As pickleball grows in popularity, noise complaints are also on the rise

Pickleball has become one of the biggest sport trends in the last few years, but for some people, it has not been fun and games.

Some have gone to court in an attempt to end the racket that they say has been keeping them up at night, and causing other inconveniences.

"It's like a machine gun with a never-ending barrel of ammunition tied to its gun," Ernie Barrows, a mechanic from Mashpee, Massachusetts, who has complained about pickleball courts to his town council, told "Nightline."

PHOTO: Four pickleball players engage in a net battle at Picklemall located at the Arizona Mills Mall, Aug. 5, 2023 in Tempe, Arizona. (Bruce Yeung/Getty Images)

The sport, which can be played indoors or outdoors, is similar to tennis. However, it has a smaller court size, and uses ping-pong paddles instead of rackets and a plastic ball.

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Pickleball has been around for decades, but it has gotten more popular in recent years with almost 10 million players, a 6 million jump from a year ago, according to USA Pickleball, the sport's national governing body.

It has spawned professional leagues, with teams owned by big celebrities, tournaments that award millions in prizes, and more.

Thomas Wilson, a major league pickleball player, told "Nightline" the pick up and play aspects are a major draw for people.

PHOTO: Katherine Gaston plays pickleball with her husband Geoff at Smoky Hill Metropolitan District Court in Centennial, Colorado, July 19, 2023. (Hyoung Chang/Denver Post via Getty Images)

"Anyone can play together. I mean, I'm a top pickleball player in the world and I train with my parents, they are in their sixties," he said.

But with that fun has come some complaints, particularly from the sound made by the ball vibrating against the hard paddle in a small space, making constant "pops."

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Barrows said he moved to Mashpee for its quiet environment but after eight paddleball courts went up near his home in 2018, he claims he's been bombarded with noise all of the time.

He took his complaints to a recent town hall select board meeting and got into a back-and-forth with the pickleball players over his request to shut down the courts.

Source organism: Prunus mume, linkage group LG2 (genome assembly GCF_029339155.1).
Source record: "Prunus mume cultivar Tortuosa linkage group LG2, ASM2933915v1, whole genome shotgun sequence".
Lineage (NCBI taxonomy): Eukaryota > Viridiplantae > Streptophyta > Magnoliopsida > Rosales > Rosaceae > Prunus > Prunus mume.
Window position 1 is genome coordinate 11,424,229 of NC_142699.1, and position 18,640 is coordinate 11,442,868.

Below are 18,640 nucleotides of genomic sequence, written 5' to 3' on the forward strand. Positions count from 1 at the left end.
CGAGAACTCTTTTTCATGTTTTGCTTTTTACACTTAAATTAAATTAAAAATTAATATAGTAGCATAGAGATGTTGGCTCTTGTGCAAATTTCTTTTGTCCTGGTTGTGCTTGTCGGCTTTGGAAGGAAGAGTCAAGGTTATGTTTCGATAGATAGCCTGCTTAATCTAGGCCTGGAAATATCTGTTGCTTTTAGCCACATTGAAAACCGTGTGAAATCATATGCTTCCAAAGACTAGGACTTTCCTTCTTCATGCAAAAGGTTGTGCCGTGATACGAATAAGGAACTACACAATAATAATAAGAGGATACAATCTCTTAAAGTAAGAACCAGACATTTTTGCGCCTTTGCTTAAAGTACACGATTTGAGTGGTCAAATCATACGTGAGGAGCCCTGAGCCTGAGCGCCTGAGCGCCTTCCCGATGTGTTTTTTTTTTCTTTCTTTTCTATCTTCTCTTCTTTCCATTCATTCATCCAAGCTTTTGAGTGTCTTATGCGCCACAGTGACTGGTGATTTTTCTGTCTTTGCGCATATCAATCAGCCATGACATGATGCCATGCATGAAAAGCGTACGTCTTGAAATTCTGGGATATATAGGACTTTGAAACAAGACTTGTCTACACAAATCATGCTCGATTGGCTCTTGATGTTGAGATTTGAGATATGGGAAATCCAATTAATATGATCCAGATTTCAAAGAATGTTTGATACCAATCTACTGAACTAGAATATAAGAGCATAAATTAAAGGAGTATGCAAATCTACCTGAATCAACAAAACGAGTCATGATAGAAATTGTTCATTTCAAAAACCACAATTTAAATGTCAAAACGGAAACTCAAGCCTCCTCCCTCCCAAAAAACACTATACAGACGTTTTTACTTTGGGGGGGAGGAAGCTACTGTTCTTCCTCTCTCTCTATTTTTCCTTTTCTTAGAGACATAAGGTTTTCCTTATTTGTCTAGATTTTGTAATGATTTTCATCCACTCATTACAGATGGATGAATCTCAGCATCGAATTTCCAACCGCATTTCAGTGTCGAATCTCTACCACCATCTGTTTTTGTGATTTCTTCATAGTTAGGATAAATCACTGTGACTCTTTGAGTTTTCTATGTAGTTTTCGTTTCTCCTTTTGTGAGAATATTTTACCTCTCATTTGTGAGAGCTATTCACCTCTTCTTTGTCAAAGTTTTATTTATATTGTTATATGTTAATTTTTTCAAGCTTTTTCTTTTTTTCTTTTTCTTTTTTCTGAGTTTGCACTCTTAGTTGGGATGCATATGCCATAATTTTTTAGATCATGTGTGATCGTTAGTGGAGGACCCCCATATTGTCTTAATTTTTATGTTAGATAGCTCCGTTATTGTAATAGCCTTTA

"I have Parkinson's disease. It's hard for me to express how important Mashpee pickleball has been to my physical and mental health," a resident said at the meeting.

PHOTO: Ernie Barrows contends that nearby pickleball courts have been ruining his quality of life. (ABC News)

"I'm not fighting you. I'm not denying the fact that pickleball is a great sport and has affected you…but there are other avenues to play pickleball around here this is not it," Barrows responded.

The Mashpee pickleball courts were briefly closed on Sundays in July while the town assessed the situation, but pickleballers argued the game was following local rules.

On Aug. 7, the town's select board then voted to reopen the courts on Sundays.

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In the nearby town of Falmouth, residents who said they were inconvenienced by pickleball went even further.

Rob Mastroianni, his wife Stephanie and four of their neighbors ultimately decided to file a lawsuit against the town’s zoning board of appeals in January of 2022. They allege the “injurious and obnoxious noise levels” violated local rules... forced them “to wear noise canceling headphones”.... and caused anxiety that contributed to “sleepless nights.”

PHOTO: Rob Mastroianni is a plaintiff in a lawsuit against his town's leaders over pickleball courts. (ABC News)

"We decided we had enough," Mastroianni told "Nightline." "And we were all very reluctant participants in this."

The town manager declined to comment about the pending litigation.

Mastroianni told "Nightline" he bought his own equipment to test the "pop" noises after the courts were erected in 2020, while other plaintiffs have recorded the noise from their bedroom windows.

He has started a Facebook group and been in conversation with others who have been inconvenienced by pickleball to raise their voices.

The Falmouth courts were closed after a judge granted Mastroianni and the plaintiffs a preliminary , but he said he and his family had enough and moved out of their home of 20 years.

"I would like to see pickleball thrive and grow responsibly [but] I can't drive down my street without my blood pressure going up with my heart rate racing," he said.

As pickleball grows in popularity, noise complaints are also on the rise originally appeared on